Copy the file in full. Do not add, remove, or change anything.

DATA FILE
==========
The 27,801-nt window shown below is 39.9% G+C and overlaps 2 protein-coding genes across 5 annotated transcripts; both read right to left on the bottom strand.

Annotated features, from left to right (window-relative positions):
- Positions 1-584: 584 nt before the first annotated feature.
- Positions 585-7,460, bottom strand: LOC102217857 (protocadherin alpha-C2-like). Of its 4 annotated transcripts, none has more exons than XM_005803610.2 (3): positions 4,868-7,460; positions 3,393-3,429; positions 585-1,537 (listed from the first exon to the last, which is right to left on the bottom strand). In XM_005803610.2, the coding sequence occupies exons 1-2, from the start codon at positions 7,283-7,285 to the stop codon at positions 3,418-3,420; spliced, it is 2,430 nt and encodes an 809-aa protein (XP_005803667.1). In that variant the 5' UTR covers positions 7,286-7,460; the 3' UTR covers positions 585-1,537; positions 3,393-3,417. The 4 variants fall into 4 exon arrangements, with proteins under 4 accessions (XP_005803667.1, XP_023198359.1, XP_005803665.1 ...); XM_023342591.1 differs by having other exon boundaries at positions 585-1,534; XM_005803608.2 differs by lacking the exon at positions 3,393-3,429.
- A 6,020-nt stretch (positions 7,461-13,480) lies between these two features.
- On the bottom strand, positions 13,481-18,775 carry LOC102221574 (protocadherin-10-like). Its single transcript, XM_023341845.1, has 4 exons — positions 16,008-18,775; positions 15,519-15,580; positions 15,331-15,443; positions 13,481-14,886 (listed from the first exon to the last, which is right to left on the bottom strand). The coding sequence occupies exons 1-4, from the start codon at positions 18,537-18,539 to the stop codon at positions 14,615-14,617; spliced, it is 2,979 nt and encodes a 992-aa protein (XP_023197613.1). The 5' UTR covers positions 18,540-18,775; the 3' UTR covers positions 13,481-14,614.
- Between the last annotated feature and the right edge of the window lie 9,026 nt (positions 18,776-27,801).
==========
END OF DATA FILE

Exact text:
The 27,801-nt window shown below is 39.9% G+C and overlaps 2 protein-coding genes across 5 annotated transcripts; both read right to left on the bottom strand.

Annotated features, from left to right (window-relative positions):
- Positions 1-584: 584 nt before the first annotated feature.
- Positions 585-7,460, bottom strand: LOC102217857 (protocadherin alpha-C2-like). Of its 4 annotated transcripts, none has more exons than XM_005803610.2 (3): positions 4,868-7,460; positions 3,393-3,429; positions 585-1,537 (listed from the first exon to the last, which is right to left on the bottom strand). In XM_005803610.2, the coding sequence occupies exons 1-2, from the start codon at positions 7,283-7,285 to the stop codon at positions 3,418-3,420; spliced, it is 2,430 nt and encodes an 809-aa protein (XP_005803667.1). In that variant the 5' UTR covers positions 7,286-7,460; the 3' UTR covers positions 585-1,537; positions 3,393-3,417. The 4 variants fall into 4 exon arrangements, with proteins under 4 accessions (XP_005803667.1, XP_023198359.1, XP_005803665.1 ...); XM_023342591.1 differs by having other exon boundaries at positions 585-1,534; XM_005803608.2 differs by lacking the exon at positions 3,393-3,429.
- A 6,020-nt stretch (positions 7,461-13,480) lies between these two features.
- On the bottom strand, positions 13,481-18,775 carry LOC102221574 (protocadherin-10-like). Its single transcript, XM_023341845.1, has 4 exons — positions 16,008-18,775; positions 15,519-15,580; positions 15,331-15,443; positions 13,481-14,886 (listed from the first exon to the last, which is right to left on the bottom strand). The coding sequence occupies exons 1-4, from the start codon at positions 18,537-18,539 to the stop codon at positions 14,615-14,617; spliced, it is 2,979 nt and encodes a 992-aa protein (XP_023197613.1). The 5' UTR covers positions 18,540-18,775; the 3' UTR covers positions 13,481-14,614.
- Between the last annotated feature and the right edge of the window lie 9,026 nt (positions 18,776-27,801).